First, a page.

How to Get Signed: Advice from a Label Manager

The Sly Persuaders by Chris Patmore

The Sly Persuaders by Chris Patmore

You’ve been creating music for a while and you think you’ve got something good going. The next step is to get signed to a label. If only it were that easy!

Don’t worry, we’ve asked the expert to give you all his top secret tips to getting signed.

Josh Cooper is Founder of Roadkill Records, London’s fastest growing DIY label focusing on quality garage, surf and psych releases and events. The label grew from ‘Roadkill’, a London monthly live music night, and launched with a limited edition cassette compilation in 2016. Now, Roadkill Records are known for sell-out shows across London and incredible vinyl and cassette releases from the UK’s most exciting new bands such as Projector and After London.

Here are Josh’s 5 top tips:

1. Be yourself

Firstly, don’t think about what a label might want you to look like / sound like and don’t try to be something you’re not. It never works. To be on the zeitgeist you need to be doing something new before you hear about it, so if you’re confident about what you do and you enjoy it then lead with that. Labels aren’t looking for you to be the next *insert hype band here* (because they’ll have seen hundreds of them), they’re looking for what’s coming next.  

After London by Chris Patmore

After London by Chris Patmore

2. Do your research

To save both parties time, research the label you approach before doing so. Make sure the music you make isn’t wildly off brand with what they do and mention it in your opening pitch. It’s always encouraging to know an artist has taken the time to familiarise themselves with your roster or what you do before beginning talks. Unfortunately, Roadkill, like every label I’m sure, receives so many emails from bands outside of genres we work with, or asking for services we don’t provide. Set yourself apart from the spammers.

3. Be informative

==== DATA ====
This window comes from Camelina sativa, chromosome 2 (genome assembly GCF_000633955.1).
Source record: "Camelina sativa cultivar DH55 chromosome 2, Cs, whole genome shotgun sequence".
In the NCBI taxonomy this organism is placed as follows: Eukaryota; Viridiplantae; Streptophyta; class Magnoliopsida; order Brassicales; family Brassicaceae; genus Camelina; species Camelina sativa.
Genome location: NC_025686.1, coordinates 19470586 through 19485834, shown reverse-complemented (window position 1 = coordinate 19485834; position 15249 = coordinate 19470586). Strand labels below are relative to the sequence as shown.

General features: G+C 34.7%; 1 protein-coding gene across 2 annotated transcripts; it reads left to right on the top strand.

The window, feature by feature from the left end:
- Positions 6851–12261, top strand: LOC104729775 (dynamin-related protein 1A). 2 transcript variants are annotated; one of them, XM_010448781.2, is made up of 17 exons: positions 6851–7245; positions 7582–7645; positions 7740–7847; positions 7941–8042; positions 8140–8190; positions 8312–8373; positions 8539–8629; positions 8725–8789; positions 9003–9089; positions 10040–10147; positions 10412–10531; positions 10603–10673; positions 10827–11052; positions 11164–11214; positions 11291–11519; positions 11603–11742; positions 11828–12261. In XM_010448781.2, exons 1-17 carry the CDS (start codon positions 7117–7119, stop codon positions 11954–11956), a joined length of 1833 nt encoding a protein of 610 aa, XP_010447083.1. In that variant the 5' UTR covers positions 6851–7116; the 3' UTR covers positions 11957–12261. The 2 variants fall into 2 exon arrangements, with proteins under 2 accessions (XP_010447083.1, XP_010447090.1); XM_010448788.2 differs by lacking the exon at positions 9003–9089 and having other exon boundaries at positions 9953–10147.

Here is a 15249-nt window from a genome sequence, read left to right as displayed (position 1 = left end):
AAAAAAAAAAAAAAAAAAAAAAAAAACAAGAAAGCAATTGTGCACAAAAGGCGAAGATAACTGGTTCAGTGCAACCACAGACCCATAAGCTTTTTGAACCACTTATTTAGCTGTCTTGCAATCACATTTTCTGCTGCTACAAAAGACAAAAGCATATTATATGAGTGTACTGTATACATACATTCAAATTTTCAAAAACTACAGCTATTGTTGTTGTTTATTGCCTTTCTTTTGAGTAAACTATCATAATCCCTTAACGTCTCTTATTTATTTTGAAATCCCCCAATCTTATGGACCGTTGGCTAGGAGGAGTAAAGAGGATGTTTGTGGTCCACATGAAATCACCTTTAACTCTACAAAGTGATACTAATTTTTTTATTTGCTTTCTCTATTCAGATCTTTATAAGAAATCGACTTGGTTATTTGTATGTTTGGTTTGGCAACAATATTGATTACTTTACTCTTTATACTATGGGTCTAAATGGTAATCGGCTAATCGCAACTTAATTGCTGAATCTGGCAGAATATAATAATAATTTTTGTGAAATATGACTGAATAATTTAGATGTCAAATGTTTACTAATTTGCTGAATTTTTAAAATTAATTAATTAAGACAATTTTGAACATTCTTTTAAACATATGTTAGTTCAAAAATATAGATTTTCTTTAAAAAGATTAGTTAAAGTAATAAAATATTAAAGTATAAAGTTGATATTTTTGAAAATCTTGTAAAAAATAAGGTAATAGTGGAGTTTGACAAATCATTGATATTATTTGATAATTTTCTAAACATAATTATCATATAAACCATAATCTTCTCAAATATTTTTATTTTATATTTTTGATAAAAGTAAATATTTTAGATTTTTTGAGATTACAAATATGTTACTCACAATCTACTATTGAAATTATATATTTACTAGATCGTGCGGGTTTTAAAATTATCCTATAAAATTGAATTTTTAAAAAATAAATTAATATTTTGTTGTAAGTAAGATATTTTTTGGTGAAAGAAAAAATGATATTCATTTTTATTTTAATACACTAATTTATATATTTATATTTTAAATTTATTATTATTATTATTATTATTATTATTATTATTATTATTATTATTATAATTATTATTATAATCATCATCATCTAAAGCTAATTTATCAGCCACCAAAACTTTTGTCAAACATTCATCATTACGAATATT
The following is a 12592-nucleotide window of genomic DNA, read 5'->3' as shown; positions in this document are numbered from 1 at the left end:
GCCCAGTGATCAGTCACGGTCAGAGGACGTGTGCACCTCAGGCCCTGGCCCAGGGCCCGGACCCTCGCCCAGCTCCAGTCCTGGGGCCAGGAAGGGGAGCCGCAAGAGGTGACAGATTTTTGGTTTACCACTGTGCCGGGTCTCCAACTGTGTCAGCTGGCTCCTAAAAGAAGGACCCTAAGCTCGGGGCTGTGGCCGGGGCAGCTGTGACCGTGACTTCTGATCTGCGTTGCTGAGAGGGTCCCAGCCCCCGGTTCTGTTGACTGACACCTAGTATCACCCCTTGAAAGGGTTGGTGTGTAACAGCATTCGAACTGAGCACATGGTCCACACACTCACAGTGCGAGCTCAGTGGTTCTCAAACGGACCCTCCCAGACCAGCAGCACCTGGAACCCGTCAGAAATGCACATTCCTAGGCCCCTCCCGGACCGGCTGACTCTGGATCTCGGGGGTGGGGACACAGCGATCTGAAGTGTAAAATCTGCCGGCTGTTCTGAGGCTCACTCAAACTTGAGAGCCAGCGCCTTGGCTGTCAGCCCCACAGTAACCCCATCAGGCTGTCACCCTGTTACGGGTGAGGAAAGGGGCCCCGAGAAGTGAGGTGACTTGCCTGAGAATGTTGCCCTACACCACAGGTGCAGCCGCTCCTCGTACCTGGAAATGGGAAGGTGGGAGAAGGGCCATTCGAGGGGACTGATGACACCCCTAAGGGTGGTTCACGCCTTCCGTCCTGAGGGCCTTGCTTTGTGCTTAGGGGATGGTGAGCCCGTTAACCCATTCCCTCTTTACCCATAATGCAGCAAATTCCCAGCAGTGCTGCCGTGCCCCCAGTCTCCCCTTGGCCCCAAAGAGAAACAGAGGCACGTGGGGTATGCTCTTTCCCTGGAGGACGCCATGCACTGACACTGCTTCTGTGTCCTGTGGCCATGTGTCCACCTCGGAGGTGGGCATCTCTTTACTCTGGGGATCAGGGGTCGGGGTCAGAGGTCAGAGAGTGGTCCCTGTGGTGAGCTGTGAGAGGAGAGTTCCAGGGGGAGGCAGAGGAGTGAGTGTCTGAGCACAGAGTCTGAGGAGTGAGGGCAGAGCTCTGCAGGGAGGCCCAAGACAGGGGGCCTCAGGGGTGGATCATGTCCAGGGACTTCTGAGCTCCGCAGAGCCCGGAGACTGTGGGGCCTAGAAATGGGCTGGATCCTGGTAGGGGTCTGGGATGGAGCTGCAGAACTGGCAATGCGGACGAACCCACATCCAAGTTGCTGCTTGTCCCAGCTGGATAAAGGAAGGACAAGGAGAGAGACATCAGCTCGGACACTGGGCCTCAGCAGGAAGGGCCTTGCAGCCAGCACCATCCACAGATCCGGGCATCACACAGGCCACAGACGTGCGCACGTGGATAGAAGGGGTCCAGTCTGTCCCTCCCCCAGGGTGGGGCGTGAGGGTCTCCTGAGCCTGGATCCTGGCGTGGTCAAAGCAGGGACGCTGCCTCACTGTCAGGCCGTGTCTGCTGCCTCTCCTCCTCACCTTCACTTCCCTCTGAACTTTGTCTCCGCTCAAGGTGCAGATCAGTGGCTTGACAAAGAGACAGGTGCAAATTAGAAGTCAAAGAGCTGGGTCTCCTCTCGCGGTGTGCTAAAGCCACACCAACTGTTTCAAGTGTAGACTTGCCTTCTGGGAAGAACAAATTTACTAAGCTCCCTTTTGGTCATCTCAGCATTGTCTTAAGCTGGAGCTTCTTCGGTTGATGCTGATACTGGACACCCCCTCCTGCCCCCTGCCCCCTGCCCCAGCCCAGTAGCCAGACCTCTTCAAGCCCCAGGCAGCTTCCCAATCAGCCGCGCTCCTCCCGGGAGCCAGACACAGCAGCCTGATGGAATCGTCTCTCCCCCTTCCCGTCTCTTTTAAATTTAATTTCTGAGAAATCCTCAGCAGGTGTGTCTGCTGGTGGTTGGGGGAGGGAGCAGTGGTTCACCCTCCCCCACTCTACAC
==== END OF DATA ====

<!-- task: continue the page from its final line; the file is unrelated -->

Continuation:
There’s no use contacting a label asking for a deal and nothing else (yet surprisingly this happens all the time). Include a bio, pictures, links to social media, press and tracks, private links to new releases and anything you may have accomplished yourself already. No one cares if it’s boastful, it’s better than being vague.

4. Involve yourself

If you’re in the position, involve yourself in what they do. Go to shows, take a cassette, CD or flyer with you, engage the team. Some of the most rewarding relationships we’ve built with bands have been off the back of getting to know each other personally on the live music circuit. It shows a willingness to get stuck in. I personally think it proves you’re serious about putting yourself out there. There are loads of contacts to be made and they’re best made face-to-face.

Projector by Don Blanford

Projector by Don Blanford

5. DIY as much as you can

There are so many ways you can self-release and self-manage now, you shouldn’t be getting in touch with labels until you’ve got yourself as far as you possibly can already. It’s a great learning curve, it’s rewarding and it’s totally doable. A label won’t automatically make you famous, they’ll just assist in funding and promoting you in ways you wouldn’t have been able to before. But that core fanbase, your output, image, associated bands – that’s all yours to build, and usually you need that before any record label would consider taking you on. And there are loads of funding opportunities now too. But it’s better to be in charge of yourself and have full control than signing for the sake of it. You have to be sure the label you want to work with takes you seriously, that the contracts don’t compromise what you do and that you’re comfortable with their terms. Otherwise, you’re best off on your own. 

Roadkill Records is hosting a festival 10th-11th August at The Victoria, London (sponsored by the Pistonhead Foundation). Check out the event and get tickets here:

Follow Roadkill Records on social: @roadkillrecords

Listen to the bands here:

The Sly Persuaders 



After London 

Enemy of the People 

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